August 1, 2008
The Economist (7/31) reported that experts on Alzheimer’s “disagree fundamentally about what drugs aimed at treating” the disease “should be trying to do.” The dominant “school of thought…argues that the disease wreaks its damage by causing the formation of the plaques” made up of “sticky bits of a wayward protein called beta-amyloid that gum up the spaces between nerve cells. A rival camp, however, points to the conversion of another protein, tau, into tangles that form inside nerve cells, and suggests this is the real cause of dementia.” Lately, three therapies based on the beta-amyloid theory have failed. “In contrast, the tau camp is rising.” Researchers from Scotland’s University of Aberdeen “describ[ed] the early success of a drug called methylthioninium chloride (MTC) in inhibiting the progression of Alzheimer’s.” Still, “beta boosters remain unbowed,” as drugmakers Lilly, Elan, and Wyeth continue to conduct early- and late-stage trials. But, “[i]n the end, both approaches may be needed. … As with AIDS, Alzheimer’s may…require a cocktail of drugs that do different things if it is to be tackled successfully.”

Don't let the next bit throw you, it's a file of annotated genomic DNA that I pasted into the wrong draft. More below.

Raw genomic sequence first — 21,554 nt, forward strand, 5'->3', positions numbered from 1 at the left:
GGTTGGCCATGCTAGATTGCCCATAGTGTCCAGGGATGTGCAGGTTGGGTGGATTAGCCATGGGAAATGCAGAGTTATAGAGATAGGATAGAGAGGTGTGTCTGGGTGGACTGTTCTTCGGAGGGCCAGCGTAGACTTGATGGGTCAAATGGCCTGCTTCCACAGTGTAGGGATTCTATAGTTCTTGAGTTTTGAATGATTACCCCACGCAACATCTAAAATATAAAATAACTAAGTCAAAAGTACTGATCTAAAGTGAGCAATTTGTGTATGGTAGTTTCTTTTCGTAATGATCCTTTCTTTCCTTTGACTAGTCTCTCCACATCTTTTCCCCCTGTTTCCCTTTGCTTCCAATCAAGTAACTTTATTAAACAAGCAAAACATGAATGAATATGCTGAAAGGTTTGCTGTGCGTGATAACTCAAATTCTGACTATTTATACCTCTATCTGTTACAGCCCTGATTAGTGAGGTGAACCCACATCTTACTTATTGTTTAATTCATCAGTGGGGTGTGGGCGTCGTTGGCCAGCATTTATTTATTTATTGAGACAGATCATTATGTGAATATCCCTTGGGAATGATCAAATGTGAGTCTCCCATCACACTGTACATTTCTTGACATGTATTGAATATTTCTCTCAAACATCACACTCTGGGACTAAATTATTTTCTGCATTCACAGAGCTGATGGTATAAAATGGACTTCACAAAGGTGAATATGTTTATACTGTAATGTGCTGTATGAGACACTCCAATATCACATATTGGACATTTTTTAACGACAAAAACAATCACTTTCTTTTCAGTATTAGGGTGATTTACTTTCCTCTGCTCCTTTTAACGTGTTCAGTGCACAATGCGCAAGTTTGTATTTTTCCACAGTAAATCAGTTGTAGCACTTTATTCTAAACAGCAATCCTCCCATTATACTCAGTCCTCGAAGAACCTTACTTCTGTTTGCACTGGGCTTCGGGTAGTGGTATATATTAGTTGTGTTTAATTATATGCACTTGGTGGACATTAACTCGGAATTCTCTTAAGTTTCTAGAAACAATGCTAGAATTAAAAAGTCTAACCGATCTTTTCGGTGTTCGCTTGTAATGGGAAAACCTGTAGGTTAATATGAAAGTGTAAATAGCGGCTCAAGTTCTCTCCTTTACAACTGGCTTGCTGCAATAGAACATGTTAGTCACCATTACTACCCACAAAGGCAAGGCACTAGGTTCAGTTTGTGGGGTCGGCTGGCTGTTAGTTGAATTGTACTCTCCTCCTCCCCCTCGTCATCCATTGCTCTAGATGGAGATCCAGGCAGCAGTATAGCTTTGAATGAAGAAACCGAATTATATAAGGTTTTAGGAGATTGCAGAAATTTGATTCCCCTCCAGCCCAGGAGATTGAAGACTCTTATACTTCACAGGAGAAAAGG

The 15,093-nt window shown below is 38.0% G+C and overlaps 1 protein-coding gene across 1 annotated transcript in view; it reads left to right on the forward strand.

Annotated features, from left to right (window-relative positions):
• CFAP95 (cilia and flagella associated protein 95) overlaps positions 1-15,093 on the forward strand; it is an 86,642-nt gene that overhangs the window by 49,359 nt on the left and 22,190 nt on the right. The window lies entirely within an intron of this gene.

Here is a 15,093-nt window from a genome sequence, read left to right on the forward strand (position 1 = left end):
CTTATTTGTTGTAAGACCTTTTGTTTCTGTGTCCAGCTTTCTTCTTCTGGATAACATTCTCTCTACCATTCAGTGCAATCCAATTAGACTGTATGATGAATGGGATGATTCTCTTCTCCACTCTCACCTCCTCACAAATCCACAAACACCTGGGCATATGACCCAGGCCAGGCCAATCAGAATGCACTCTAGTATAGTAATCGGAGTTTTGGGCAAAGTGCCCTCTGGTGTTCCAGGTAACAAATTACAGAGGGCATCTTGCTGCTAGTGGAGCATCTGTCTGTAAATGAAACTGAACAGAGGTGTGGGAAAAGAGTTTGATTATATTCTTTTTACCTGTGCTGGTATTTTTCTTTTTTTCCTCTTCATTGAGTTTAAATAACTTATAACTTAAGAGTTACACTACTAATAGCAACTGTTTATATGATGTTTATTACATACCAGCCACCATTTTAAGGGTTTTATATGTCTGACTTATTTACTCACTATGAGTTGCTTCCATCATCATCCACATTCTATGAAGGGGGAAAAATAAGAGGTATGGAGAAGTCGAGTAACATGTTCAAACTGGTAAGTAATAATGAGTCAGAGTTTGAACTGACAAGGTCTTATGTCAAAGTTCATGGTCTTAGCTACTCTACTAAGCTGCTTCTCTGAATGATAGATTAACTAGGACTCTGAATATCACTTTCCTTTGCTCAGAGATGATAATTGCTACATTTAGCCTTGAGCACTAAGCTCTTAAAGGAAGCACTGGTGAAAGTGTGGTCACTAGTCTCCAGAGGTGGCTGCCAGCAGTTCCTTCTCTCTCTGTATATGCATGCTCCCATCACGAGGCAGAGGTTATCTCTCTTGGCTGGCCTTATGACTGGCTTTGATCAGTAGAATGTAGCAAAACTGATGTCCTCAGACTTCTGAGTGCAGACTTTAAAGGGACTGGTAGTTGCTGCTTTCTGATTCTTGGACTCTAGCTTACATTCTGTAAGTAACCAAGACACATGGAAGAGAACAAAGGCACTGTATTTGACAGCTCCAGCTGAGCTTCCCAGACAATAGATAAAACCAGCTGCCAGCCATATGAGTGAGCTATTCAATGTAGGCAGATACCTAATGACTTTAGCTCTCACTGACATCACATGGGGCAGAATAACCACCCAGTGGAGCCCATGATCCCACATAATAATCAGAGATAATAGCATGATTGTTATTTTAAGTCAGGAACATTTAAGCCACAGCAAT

Researchers say hypnosis may slow down impact of dementia. The UPI (8/1) reports that researchers from the U.K.’s University of Liverpool “say hypnosis can slow down the impact of dementia, and improve quality of life for those living with the condition.” The team “found that people living with dementia who had received hypnosis therapy showed an improvement in concentration, memory, and socialization.”
Small fMRI study indicates APOE4 carriers may have neurological changes long before clinical symptoms of Alzheimer’s appear. PsychCentral (7/31, Nauert) reported that “children of Alzheimer’s patients who are carriers of a genetic risk factor for Alzheimer’s disease” may “have neurological changes that are detectable long before clinical symptoms may appear,” according to a study presented on July 29 at the Alzheimer’s Association International Conference on Alzheimer’s Disease. Using functional magnetic resonance imaging, Shi Jiang Li, Ph.D., of the Medical College of Wisconsin, and colleagues, examined “28 neurologically-normal subjects, between ages 45 and 65. Twelve carried the APOE-4 gene, and 16 did not.” Participants in both “groups showed no significant difference in age, educational level, or neuropsychological performances.” The researchers found that “functional connectivity” between “the hippocampus and the posterior cingulated cortex, two important brain structures for memory processing,” was “approximately 65 percent better” in people who did not carry the APOE-4 gene.
Men who ruminate may be less likely to develop dementia, researchers say. In continuing coverage from yesterday’s edition of Headlines, the CBS Evening News (7/31, story 10, 0:25, Couric) reported that “a little workout for your brain may be doing it some good. A new study says men who spend a lot of time over-thinking things cut their risk of dementia by as much as 40 percent.”